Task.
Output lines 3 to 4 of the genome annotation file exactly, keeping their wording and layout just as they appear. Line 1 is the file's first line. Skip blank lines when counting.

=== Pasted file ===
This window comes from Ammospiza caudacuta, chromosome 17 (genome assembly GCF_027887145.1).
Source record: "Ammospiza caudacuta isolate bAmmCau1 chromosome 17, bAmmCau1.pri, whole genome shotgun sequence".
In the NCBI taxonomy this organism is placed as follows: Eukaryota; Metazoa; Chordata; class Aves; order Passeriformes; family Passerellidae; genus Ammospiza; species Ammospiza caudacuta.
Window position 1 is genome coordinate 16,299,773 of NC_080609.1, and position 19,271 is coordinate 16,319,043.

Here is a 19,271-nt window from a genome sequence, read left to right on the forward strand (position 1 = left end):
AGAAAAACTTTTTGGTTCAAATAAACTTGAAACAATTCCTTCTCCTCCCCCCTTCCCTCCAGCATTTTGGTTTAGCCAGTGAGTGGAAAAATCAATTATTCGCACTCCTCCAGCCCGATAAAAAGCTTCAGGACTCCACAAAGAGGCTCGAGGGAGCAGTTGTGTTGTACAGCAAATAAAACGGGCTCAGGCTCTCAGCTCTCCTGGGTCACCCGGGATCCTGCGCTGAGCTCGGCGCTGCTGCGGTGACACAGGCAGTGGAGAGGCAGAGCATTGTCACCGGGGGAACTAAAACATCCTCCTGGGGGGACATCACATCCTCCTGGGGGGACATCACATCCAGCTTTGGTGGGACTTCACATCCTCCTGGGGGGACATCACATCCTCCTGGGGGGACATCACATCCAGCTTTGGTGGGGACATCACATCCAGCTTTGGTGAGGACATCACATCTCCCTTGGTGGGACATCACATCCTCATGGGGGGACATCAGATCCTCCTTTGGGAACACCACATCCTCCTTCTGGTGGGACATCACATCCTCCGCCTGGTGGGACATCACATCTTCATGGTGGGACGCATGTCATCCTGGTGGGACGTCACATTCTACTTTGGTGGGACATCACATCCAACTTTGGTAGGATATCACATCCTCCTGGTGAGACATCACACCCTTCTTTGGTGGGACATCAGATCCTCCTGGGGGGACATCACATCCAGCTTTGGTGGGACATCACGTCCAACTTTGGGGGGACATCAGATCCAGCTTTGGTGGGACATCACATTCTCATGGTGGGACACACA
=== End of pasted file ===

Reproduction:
In the NCBI taxonomy this organism is placed as follows: Eukaryota; Metazoa; Chordata; class Aves; order Passeriformes; family Passerellidae; genus Ammospiza; species Ammospiza caudacuta.
Window position 1 is genome coordinate 16,299,773 of NC_080609.1, and position 19,271 is coordinate 16,319,043.